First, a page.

Thursday, August 22, 2013

Ritual Resources: Holding Ritual Space and Time

If we want to use ritual to focus and redirect and transform parts of our lives, it needs a strong container, a force-field of intentional energy, that frees us to step outside our expectations of how to act and what to expect in ordinary life. Ritual has to take place in a space where simple actions can have weight and carry symbolic meaning. Receiving or giving a blessing of water or colored powder on the forehead; pouring water over a stone; tying a thread around your own wrist, or someone else's wrist; lighting a candle, breaking bread together, giving someone a flower--if you do any of these things in ordinary time and space, it  won't carry much weight. Such actions seem small, ordinary, undramatic in daily life. Or just weird and out of place.

You have to mark out a boundary between life-as-usual and ritual space and time. There are ways of marking out and entering ritual space that you can borrow and adapt from many different traditions. Christians invoke the Trinity. Hindus remove their shoes at the entrance to a temple and ring a bell to announce their presence to its resident god. Jews put on a prayer shawl and recite a blessing specific to doing that. Wiccans cast a circle to begin a rite.
Just as importantly, ritual space and time have to be closed. Mass ends with the words, "Go in peace." Wiccans close their circle.
One of the biggest pitfalls in crafting ritual from the grassroots up as a shared practice is uneasiness with what feels like the artificiality of ritual time and space. If you're not used to crossing over into it, what happens there feels awkward and contrived, maybe even a little pompous and self-serious. So we try to reassure ourselves by making small talk while we wait for something to happen, or joking about the practice we're engaged in.
It's important to notice these impulses and be mindful of them, and to resist them when they compromise the integrity of ritual space. And it's advisable, if not essential, that a specific person take on the role of holding the ritual space. This might fly in the face of our democratic principles. It might make us a little uneasy on a more personal level. But it's not about setting someone up as leader because of who they are. It's about someone taking on a role, and then putting it off again when the ritual is over. You can make a distinction between being an officiant in ritual space and "becoming a priest."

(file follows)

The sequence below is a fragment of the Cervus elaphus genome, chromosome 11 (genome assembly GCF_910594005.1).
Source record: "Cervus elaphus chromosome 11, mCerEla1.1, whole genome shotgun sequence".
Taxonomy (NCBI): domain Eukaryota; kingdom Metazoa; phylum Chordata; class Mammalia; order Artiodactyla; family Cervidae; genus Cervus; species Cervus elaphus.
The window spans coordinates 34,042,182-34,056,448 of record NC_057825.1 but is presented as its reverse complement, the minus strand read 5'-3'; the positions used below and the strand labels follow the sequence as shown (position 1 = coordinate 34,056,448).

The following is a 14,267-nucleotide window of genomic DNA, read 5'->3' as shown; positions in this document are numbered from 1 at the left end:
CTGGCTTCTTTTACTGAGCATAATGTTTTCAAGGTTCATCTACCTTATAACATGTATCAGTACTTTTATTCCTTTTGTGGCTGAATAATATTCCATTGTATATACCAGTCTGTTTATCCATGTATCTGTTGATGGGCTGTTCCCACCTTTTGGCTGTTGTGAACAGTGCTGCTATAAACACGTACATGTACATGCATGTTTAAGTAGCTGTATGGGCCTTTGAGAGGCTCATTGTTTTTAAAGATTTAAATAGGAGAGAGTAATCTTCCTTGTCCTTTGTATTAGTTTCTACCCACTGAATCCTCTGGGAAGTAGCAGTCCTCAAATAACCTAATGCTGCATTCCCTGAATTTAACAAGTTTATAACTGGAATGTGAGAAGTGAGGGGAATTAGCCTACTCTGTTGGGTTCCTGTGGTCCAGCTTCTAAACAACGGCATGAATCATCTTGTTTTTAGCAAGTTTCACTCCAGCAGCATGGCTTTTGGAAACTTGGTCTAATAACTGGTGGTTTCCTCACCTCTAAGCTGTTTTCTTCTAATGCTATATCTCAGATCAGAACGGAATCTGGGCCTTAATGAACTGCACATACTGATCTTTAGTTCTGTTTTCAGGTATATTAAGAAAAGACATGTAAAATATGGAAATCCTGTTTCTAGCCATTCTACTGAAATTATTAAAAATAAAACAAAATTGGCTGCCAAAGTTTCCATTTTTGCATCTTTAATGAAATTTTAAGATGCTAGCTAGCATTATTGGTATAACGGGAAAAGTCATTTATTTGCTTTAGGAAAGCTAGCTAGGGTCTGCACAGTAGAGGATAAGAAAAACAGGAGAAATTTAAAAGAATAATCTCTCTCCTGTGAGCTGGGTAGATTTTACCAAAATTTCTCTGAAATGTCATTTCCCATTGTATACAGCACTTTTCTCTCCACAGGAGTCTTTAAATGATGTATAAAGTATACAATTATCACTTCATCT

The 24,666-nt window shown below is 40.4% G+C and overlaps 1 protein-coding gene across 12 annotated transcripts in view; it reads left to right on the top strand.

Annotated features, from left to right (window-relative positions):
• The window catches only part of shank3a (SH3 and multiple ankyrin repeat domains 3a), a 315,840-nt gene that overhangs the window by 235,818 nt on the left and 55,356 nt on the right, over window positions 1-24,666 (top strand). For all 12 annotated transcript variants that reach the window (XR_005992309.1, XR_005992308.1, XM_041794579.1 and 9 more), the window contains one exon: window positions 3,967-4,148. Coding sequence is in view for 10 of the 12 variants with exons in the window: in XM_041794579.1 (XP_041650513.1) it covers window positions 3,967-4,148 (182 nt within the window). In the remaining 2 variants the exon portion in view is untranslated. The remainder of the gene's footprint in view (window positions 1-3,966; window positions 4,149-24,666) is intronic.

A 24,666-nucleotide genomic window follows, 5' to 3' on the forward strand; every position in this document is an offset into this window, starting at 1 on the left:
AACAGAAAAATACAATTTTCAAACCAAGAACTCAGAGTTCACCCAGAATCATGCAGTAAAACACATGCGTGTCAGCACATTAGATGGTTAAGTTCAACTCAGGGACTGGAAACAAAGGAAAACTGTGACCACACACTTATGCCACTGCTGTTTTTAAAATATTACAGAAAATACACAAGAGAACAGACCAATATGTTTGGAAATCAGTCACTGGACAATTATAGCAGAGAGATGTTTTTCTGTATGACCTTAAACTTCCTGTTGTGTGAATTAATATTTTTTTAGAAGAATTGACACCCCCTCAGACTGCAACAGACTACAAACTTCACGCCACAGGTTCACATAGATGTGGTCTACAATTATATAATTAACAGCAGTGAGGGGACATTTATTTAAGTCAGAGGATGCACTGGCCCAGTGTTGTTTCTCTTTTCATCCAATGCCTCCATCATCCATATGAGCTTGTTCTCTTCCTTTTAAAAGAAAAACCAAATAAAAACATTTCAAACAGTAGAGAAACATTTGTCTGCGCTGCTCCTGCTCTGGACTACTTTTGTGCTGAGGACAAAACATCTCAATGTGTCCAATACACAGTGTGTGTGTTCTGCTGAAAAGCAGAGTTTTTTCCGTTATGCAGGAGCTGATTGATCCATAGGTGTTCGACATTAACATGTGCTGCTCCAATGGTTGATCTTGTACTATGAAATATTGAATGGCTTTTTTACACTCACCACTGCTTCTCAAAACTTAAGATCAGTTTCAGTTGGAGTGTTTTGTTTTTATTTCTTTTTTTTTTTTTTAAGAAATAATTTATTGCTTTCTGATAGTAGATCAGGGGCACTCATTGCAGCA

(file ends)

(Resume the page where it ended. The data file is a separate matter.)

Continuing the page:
Ritual space and time have to be held lightly. It's important to invite the unexpected in. People will come late. Somebody will feel confused about what they're being invited to do and say, if they're new to a practice. Unexpected noise will intrude from the street. A cat will jump onto the altar. The goats will start yelling from their pen when a chant begins. A holder of ritual space needs to take all this in stride, as best he can. Welcoming the unpredictable into the container only makes the container stronger, more resilient, capable of holding more. There's room for play and laughter within the container, and that's different from using wisecracks that rupture the container.
It's important not to talk ritual to death. Actions have to speak for themselves. A good leader uses words to invite participants into a practice, not to explain exhaustively what an action is supposed to mean to them. A good leader leaves space for every participant to have his own experience, which is no one else's.
And finally, a good holder of ritual space invites the whole community into a sense that they're also holding the space--giving them meaningful roles, encouraging them to take ownership of what happens, perhaps even making himself increasingly dispensable, the more a community comes to feel that an emerging practice belongs to them all.

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